The Pathway to Recommending Clinical Practice-Based Prevention

The most direct means of establishing evidence for active CVD prevention beginning at a young age would be to randomize young individuals with defined risks to treatment of CV risk factors or to no treatment and then to follow both groups over sufficient time to determine whether CV events are prevented without undue increase in morbidity arising from treatment. This direct approach is attractive because atherosclerosis prevention would begin at the earliest stage of the disease process, thereby maximizing benefit. Of course, this approach is as unachievable as it is attractive. Such a study would be extremely expensive and would require a high level of adherence and participant retention over several decades, during which time changes in environment and medical practice would diminish the relevance of the results. Many scenarios could arise in which the ethics of such a trial could be questioned, including undue exposure to risk in one of the trial arms, the discovery of novel treatments of improved efficacy during the conduct of the trial, environmental changes or shifts in priorities of the funding entity that complicate its completion, and the potential withholding of effective therapy to a generation of youths with identified risk who do not receive treatment.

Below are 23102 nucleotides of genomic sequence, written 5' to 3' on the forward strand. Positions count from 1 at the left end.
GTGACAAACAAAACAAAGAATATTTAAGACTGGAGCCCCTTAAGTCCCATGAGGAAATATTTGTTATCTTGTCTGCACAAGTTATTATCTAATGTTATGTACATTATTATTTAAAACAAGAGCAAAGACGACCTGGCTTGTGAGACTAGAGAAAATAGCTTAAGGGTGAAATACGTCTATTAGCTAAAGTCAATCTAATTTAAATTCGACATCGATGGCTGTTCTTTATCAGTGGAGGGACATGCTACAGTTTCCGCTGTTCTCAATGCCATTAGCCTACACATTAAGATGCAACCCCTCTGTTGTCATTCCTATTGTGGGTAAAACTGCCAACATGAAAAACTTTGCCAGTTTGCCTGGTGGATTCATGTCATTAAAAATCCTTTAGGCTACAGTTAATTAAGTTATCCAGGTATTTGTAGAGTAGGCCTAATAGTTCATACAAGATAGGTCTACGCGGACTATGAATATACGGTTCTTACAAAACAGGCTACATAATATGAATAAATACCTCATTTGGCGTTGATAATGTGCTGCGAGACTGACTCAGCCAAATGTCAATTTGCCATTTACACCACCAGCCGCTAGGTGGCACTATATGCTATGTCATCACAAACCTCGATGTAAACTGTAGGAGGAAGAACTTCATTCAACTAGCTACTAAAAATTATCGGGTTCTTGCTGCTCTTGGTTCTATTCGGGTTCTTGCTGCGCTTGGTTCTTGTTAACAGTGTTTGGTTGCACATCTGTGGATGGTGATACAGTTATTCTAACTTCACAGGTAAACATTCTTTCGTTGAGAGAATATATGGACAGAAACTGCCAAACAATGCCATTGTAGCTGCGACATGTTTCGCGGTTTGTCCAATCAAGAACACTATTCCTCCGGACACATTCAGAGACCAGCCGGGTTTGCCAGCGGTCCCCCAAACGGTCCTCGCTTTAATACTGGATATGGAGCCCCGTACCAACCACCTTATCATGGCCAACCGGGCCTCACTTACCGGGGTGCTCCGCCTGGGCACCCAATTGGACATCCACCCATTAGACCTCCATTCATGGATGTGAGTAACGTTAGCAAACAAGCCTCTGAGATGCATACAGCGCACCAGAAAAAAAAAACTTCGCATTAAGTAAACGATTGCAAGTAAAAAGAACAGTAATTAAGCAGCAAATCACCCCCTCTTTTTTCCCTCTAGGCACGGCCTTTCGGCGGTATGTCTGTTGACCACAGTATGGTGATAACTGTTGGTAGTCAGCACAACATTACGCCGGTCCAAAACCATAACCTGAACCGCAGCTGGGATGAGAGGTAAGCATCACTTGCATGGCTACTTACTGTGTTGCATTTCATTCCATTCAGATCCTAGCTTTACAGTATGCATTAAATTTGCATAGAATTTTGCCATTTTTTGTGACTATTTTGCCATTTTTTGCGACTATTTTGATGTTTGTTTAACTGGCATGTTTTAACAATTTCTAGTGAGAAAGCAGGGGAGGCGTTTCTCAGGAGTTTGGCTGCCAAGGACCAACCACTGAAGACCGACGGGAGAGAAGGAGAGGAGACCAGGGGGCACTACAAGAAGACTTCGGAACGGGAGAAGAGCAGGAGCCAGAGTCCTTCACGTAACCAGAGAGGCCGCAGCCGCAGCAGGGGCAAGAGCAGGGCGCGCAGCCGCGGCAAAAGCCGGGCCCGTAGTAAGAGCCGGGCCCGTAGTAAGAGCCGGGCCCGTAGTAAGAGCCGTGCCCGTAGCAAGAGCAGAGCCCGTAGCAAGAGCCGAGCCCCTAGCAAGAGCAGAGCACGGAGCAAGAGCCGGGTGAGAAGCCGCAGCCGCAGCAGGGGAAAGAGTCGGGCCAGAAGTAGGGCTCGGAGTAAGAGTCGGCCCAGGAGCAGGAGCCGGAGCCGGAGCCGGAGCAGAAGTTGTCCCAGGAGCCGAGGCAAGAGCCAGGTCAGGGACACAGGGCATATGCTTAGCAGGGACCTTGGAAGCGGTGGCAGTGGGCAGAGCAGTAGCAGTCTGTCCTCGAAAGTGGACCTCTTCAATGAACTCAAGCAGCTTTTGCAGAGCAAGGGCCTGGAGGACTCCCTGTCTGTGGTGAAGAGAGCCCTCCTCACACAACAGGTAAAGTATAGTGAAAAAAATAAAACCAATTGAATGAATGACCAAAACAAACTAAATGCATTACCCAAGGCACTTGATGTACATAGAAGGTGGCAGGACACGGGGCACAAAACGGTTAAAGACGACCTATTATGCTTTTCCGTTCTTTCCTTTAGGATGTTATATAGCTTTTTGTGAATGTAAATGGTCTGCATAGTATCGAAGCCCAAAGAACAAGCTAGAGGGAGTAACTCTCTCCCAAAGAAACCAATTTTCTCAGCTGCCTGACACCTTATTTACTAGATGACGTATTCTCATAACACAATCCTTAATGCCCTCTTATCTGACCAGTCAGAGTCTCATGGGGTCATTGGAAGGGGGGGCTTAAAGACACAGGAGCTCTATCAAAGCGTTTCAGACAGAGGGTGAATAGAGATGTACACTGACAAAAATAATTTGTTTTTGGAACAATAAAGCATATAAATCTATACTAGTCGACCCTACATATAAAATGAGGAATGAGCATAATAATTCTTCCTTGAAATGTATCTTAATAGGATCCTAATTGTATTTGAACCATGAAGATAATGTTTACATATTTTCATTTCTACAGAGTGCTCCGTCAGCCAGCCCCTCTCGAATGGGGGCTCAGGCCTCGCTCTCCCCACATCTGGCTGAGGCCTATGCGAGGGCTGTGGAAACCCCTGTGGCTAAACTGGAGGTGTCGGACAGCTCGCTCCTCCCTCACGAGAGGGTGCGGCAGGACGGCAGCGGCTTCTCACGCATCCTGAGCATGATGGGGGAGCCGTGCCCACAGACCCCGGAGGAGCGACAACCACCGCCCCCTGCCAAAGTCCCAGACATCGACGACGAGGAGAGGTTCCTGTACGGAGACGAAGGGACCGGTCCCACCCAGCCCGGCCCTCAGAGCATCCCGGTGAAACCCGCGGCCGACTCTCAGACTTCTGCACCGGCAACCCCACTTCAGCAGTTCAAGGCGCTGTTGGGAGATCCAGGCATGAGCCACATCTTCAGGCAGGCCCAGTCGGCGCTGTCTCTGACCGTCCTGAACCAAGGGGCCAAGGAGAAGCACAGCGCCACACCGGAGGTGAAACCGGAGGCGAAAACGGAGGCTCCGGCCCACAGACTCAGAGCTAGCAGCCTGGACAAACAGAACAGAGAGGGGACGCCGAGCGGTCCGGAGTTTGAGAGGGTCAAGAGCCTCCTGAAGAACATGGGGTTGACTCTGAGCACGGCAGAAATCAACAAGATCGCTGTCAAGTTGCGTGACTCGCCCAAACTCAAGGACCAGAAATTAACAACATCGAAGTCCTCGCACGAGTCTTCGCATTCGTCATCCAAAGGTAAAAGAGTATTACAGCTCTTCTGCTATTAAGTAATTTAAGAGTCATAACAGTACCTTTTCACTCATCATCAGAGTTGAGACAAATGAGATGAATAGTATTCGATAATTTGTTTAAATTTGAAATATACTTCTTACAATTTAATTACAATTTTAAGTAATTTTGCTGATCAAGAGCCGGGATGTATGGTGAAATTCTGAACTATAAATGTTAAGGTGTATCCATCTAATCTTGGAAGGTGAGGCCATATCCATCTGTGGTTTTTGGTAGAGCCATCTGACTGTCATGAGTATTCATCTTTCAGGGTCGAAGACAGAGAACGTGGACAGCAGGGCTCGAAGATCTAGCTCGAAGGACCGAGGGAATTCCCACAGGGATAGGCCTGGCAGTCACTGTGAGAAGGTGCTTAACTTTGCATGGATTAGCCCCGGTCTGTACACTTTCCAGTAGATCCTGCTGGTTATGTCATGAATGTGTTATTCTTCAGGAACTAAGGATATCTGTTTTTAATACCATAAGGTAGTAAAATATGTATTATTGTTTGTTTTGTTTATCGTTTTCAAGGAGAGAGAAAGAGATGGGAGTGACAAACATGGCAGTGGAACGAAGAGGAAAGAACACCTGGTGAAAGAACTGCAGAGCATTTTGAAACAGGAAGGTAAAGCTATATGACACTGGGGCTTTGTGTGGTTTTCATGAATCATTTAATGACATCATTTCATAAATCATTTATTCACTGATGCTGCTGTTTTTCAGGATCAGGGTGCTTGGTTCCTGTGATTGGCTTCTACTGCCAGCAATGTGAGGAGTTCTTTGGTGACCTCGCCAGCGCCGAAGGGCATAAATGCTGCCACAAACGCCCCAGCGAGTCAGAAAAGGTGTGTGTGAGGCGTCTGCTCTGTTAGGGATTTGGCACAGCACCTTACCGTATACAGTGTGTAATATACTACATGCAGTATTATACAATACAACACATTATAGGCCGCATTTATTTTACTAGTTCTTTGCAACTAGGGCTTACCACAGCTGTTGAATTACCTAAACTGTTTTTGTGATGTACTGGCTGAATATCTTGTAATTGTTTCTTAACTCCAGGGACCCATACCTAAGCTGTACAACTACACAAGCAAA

The recognition that evidence from this direct pathway is unlikely to be obtained requires an alternate stepwise approach, linking segments of an evidence chain in a manner that serves as a sufficiently rigorous proxy for the causal inference of a clinical trial. Figure 2–2 demonstrates the components of this evidence chain, with links comprising a series of critical studies leading from risk beginning before birth, to risk acquisition during childhood, to risk modification by reduction strategies, and finally to clinical disease in adulthood. Studies evaluated for these Guidelines may examine single links in this evidence train, connect several links simultaneously, or evaluate the consequences of specific interventions to allow risk-benefit analysis. Some studies encompass the entire lifespan, whereas others examine the impact of interventions on intermediate states. Many of these evidence links come from the epidemiologic studies described in this entire section and provide answers to the first nine critical questions of the evidence review:  atherosclerosis begins in childhood, atherosclerosis is related to risk factors that can be identified in childhood, and the presence of these risk factors in a given child predicts an adult with risk factors.